Note that this model is primarily aimed at being fine-tuned on tasks that use the whole sentence (potentially masked) to make decisions, such as sequence classification, token classification or question answering. For tasks such as text generation you should look at model like GPT2.

Training data

The FNet model was pretrained on C4, a cleaned version of the Common Crawl dataset.

Training procedure


The texts are lowercased and tokenized using SentencePiece and a vocabulary size of 32,000. The inputs of the model are then of the form:

[CLS] Sentence A [SEP] Sentence B [SEP]

With probability 0.5, sentence A and sentence B correspond to two consecutive sentences in the original corpus and in the other cases, it's another random sentence in the corpus. Note that what is considered a sentence here is a consecutive span of text usually longer than a single sentence. The only constrain is that the result with the two "sentences" has a combined length of less than 512 tokens.

The details of the masking procedure for each sentence are the following:

  • 15% of the tokens are masked.
  • In 80% of the cases, the masked tokens are replaced by [MASK].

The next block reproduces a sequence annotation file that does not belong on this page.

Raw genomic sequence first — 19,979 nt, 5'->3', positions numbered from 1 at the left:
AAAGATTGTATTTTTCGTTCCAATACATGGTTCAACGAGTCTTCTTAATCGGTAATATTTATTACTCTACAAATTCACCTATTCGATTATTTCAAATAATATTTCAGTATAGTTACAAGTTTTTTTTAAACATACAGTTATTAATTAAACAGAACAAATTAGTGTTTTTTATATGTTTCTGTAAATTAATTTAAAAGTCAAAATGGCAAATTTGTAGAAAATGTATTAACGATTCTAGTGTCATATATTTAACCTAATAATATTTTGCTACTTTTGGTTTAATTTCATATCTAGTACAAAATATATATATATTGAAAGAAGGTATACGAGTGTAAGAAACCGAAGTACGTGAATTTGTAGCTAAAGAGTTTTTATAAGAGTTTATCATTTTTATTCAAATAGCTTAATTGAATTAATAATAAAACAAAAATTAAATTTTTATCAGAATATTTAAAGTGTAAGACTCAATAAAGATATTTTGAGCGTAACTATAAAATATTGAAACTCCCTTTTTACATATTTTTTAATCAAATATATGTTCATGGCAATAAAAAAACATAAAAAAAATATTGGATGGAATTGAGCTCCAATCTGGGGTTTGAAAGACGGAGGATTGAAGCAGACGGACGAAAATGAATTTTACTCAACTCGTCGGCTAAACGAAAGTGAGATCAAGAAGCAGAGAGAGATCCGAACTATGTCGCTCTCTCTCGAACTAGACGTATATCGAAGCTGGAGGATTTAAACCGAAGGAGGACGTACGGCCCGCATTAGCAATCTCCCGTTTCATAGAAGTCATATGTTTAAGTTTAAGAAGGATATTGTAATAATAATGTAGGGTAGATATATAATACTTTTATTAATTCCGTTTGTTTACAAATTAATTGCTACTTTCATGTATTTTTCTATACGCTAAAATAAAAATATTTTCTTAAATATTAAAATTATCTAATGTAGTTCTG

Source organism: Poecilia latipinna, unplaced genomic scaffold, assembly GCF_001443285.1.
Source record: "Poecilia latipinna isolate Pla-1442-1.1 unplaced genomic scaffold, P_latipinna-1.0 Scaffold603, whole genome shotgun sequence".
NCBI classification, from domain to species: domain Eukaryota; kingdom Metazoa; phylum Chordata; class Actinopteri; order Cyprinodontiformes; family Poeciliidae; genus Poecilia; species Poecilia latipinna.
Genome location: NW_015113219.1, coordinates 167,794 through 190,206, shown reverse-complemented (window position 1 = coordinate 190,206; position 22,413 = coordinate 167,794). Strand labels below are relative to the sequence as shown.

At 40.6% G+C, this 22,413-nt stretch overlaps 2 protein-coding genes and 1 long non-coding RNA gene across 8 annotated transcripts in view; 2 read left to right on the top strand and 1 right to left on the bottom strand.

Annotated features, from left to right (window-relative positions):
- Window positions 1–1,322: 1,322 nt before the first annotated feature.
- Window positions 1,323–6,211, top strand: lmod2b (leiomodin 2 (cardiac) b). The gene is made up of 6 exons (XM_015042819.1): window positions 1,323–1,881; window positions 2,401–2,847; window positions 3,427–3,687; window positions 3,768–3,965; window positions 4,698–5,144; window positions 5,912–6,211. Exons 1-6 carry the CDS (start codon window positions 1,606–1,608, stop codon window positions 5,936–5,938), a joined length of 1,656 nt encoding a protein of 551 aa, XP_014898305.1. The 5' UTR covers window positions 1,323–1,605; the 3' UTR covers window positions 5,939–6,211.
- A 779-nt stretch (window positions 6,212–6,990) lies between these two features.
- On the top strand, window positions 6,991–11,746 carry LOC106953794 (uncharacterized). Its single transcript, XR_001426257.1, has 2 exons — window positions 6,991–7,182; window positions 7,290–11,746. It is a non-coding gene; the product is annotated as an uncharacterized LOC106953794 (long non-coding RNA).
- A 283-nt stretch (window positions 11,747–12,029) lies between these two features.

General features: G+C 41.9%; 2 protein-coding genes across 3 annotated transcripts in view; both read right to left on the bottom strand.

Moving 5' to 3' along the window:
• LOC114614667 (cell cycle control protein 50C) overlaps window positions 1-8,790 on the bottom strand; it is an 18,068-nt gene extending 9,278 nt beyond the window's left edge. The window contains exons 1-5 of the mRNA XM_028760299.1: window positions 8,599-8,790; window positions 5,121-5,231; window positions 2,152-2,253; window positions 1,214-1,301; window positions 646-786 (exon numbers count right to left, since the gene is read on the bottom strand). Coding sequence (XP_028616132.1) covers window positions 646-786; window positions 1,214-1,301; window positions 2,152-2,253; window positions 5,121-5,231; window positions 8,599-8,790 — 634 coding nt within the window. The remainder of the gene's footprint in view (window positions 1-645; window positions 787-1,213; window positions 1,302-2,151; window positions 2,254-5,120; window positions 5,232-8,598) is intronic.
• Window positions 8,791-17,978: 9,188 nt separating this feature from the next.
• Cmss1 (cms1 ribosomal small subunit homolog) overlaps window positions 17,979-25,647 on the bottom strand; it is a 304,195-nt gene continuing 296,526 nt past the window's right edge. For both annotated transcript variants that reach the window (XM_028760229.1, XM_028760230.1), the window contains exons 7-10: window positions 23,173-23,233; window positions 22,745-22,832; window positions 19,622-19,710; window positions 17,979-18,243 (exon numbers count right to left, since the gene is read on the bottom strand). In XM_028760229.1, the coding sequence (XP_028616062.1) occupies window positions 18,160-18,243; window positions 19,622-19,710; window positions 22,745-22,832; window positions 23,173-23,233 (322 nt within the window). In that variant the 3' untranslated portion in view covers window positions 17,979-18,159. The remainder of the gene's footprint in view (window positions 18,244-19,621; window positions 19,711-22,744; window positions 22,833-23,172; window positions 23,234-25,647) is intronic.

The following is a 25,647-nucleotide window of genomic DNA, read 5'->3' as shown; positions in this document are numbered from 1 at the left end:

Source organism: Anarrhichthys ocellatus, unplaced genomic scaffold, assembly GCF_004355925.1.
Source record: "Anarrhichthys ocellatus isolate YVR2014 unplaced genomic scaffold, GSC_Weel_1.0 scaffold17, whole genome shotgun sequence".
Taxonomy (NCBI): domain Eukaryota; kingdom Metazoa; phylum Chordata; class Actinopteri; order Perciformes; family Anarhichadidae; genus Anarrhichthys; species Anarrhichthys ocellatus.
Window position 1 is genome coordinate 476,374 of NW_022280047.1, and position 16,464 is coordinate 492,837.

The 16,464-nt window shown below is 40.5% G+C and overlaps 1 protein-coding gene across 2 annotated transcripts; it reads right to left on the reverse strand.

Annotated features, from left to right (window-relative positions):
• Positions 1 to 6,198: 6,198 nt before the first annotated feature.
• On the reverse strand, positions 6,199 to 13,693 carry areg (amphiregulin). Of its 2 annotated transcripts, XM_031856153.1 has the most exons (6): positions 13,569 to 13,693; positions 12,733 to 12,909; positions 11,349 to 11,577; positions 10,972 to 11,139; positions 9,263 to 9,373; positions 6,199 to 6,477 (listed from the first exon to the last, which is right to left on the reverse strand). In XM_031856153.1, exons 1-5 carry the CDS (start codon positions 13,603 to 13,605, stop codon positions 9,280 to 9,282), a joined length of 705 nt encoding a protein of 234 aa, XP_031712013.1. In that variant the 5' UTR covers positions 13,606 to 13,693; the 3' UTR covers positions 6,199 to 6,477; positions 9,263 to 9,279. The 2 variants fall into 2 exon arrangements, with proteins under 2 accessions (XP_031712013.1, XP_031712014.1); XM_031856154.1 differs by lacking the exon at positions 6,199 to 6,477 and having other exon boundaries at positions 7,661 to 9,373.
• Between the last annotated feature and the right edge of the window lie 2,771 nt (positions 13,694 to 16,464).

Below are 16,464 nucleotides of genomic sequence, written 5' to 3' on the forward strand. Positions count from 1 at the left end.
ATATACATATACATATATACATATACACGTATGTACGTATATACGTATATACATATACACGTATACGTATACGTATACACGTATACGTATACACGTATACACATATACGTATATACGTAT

• In 10% of the cases, the masked tokens are replaced by a random token (different) from the one they replace.
  • In the 10% remaining cases, the masked tokens are left as is.


FNet-base was trained on 4 cloud TPUs in Pod configuration (16 TPU chips total) for one million steps with a batch size of 256. The sequence length was limited to 512 tokens. The optimizer used is Adam with a learning rate of 1e-4, β1=0.9\beta_{1} = 0.9 and β2=0.999\beta_{2} = 0.999, a weight decay of 0.01, learning rate warmup for 10,000 steps and linear decay of the learning rate after.

Evaluation results

FNet-base was fine-tuned and evaluated on the validation data of the GLUE benchamrk. The results of the official model (written in Flax) can be seen in Table 1 on page 7 of the official paper.

For comparison, this model (ported to PyTorch) was fine-tuned and evaluated using the official Hugging Face GLUE evaluation scripts alongside bert-base-cased for comparison. The training was done on a single 16GB NVIDIA Tesla V100 GPU. For MRPC/WNLI, the models were trained for 5 epochs, while for other tasks, the models were trained for 3 epochs. A sequence length of 512 was used with batch size 16 and learning rate 2e-5.